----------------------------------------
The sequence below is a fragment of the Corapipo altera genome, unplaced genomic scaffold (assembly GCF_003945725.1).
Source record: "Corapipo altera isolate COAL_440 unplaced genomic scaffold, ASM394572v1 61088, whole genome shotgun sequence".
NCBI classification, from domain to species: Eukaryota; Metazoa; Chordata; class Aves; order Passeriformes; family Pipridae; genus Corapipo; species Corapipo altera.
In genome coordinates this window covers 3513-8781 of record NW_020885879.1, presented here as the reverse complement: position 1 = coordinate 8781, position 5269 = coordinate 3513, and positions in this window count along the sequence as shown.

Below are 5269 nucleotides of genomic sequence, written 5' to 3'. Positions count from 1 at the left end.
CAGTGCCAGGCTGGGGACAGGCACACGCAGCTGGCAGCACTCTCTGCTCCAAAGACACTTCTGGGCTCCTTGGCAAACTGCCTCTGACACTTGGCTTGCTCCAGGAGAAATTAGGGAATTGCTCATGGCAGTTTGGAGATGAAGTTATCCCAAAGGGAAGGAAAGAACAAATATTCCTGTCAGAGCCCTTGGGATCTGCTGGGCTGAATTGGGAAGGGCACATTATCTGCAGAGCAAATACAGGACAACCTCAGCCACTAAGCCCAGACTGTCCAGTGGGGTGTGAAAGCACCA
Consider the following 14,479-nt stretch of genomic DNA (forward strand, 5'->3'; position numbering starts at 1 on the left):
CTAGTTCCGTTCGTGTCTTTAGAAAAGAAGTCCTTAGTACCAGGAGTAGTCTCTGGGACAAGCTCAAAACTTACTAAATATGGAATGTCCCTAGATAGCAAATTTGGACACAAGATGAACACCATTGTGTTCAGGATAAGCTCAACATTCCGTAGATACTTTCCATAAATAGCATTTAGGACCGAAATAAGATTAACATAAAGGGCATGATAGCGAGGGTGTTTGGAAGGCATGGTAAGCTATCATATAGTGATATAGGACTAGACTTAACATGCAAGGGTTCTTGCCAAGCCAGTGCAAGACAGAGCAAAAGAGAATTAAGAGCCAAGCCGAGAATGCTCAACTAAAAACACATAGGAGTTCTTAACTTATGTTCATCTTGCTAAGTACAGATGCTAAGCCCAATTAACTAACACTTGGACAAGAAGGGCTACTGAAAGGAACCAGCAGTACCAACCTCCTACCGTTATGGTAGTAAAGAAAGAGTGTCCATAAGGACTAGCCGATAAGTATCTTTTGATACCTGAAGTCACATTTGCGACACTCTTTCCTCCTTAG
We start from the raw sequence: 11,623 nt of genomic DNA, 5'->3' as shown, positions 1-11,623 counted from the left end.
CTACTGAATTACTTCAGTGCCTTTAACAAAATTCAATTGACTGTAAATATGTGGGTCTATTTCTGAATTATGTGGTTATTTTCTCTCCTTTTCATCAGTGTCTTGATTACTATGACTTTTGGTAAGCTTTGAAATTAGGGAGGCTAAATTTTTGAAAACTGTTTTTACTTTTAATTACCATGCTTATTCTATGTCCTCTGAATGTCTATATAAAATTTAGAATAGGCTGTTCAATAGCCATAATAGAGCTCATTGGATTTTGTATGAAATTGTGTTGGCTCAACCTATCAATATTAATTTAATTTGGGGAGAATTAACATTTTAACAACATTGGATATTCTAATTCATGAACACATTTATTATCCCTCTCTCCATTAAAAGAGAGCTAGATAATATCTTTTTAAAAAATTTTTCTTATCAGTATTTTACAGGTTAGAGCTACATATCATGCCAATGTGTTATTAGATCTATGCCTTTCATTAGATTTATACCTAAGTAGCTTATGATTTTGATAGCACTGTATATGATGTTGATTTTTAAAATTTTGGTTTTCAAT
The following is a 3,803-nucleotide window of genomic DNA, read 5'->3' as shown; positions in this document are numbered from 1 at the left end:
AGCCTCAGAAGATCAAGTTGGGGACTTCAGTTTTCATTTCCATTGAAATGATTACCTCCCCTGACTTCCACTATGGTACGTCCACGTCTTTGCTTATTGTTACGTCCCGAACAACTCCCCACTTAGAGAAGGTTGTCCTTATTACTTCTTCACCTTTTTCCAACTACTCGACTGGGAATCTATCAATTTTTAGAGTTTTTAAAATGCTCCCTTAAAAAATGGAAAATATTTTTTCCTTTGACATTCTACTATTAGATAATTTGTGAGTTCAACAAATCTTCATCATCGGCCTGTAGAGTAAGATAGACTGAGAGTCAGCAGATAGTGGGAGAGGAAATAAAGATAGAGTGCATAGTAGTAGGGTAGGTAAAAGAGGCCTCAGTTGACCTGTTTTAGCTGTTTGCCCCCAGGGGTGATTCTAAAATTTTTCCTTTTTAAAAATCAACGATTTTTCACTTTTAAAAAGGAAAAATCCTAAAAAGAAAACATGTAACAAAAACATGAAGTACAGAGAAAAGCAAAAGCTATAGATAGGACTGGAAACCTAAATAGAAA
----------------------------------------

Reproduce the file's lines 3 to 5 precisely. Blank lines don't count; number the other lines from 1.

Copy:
NCBI classification, from domain to species: Eukaryota; Metazoa; Chordata; class Aves; order Passeriformes; family Pipridae; genus Corapipo; species Corapipo altera.
In genome coordinates this window covers 3513-8781 of record NW_020885879.1, presented here as the reverse complement: position 1 = coordinate 8781, position 5269 = coordinate 3513, and positions in this window count along the sequence as shown.

Below are 5269 nucleotides of genomic sequence, written 5' to 3'. Positions count from 1 at the left end.